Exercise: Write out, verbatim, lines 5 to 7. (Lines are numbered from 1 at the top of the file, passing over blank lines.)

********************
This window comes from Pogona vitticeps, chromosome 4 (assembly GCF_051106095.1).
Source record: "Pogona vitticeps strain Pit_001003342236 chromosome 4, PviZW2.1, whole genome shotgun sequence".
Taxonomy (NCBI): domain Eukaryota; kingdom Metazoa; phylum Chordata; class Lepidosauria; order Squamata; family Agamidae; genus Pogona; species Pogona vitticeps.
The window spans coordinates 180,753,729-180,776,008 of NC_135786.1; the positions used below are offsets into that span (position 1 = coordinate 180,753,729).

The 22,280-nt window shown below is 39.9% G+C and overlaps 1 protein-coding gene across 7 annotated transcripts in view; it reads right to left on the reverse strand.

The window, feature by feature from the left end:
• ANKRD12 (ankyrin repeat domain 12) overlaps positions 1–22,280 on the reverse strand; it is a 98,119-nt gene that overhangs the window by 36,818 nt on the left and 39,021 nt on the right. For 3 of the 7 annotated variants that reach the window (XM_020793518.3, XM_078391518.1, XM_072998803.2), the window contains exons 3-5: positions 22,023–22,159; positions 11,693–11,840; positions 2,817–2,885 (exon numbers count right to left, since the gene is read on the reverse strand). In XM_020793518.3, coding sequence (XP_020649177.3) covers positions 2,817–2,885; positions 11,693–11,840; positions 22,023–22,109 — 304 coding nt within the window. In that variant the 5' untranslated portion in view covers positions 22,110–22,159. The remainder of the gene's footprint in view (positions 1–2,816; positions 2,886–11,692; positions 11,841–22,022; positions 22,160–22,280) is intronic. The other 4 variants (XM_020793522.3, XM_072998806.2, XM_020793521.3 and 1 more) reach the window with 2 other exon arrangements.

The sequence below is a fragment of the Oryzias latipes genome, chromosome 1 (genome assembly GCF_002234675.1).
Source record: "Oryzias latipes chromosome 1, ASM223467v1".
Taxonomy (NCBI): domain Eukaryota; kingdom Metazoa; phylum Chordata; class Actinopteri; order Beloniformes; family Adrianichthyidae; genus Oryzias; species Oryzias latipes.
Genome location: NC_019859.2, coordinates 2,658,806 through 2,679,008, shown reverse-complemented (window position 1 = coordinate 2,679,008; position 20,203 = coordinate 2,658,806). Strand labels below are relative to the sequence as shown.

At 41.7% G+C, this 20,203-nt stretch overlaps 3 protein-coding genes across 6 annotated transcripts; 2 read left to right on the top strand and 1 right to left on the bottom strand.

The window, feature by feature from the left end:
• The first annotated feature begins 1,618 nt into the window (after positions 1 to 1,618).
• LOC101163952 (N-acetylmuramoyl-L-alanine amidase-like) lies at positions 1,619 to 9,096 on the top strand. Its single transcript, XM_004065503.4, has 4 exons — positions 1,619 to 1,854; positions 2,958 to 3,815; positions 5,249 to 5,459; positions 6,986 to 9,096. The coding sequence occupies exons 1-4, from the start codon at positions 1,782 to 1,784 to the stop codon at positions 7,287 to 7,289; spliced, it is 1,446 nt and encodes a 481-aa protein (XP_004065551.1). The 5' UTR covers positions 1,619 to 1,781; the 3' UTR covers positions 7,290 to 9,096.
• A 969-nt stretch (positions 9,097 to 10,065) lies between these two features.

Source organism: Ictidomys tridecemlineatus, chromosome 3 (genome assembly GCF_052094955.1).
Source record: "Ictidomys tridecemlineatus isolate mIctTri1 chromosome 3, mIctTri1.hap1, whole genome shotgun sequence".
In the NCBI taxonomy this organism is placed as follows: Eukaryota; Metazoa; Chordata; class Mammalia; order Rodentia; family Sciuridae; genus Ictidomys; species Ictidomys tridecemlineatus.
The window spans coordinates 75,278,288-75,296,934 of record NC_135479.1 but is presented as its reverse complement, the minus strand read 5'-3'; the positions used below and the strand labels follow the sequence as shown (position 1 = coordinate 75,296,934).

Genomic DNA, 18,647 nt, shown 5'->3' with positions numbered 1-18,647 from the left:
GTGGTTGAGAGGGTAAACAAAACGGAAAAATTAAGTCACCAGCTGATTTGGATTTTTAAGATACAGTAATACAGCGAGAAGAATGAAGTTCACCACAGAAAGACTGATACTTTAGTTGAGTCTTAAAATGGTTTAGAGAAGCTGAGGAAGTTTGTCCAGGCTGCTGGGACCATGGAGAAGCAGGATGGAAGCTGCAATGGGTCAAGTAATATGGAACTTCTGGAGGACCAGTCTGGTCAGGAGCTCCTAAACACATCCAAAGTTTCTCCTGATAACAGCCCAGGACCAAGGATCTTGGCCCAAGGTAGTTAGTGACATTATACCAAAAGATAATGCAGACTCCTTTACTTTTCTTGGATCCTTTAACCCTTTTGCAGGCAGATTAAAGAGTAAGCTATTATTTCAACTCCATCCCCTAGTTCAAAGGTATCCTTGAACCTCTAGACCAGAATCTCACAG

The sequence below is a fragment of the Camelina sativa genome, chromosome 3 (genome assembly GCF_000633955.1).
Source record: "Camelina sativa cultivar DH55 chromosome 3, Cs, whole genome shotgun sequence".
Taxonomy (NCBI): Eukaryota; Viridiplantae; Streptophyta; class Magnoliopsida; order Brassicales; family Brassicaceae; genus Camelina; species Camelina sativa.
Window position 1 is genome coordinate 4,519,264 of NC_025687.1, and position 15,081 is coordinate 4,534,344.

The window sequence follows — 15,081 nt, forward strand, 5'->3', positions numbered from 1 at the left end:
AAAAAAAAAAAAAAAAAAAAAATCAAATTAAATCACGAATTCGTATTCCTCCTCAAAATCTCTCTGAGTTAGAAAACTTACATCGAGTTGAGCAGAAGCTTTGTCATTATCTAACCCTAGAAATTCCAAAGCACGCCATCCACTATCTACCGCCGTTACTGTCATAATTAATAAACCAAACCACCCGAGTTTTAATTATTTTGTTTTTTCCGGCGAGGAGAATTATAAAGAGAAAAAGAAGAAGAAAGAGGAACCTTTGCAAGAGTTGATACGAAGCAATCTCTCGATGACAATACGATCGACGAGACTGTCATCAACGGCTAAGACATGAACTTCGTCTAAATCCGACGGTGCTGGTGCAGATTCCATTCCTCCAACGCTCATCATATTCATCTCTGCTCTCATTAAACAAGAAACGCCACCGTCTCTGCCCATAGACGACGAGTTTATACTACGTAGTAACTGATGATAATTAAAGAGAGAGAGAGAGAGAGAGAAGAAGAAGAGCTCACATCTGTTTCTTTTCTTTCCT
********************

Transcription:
The 22,280-nt window shown below is 39.9% G+C and overlaps 1 protein-coding gene across 7 annotated transcripts in view; it reads right to left on the reverse strand.

The window, feature by feature from the left end:
• ANKRD12 (ankyrin repeat domain 12) overlaps positions 1–22,280 on the reverse strand; it is a 98,119-nt gene that overhangs the window by 36,818 nt on the left and 39,021 nt on the right. For 3 of the 7 annotated variants that reach the window (XM_020793518.3, XM_078391518.1, XM_072998803.2), the window contains exons 3-5: positions 22,023–22,159; positions 11,693–11,840; positions 2,817–2,885 (exon numbers count right to left, since the gene is read on the reverse strand). In XM_020793518.3, coding sequence (XP_020649177.3) covers positions 2,817–2,885; positions 11,693–11,840; positions 22,023–22,109 — 304 coding nt within the window. In that variant the 5' untranslated portion in view covers positions 22,110–22,159. The remainder of the gene's footprint in view (positions 1–2,816; positions 2,886–11,692; positions 11,841–22,022; positions 22,160–22,280) is intronic. The other 4 variants (XM_020793522.3, XM_072998806.2, XM_020793521.3 and 1 more) reach the window with 2 other exon arrangements.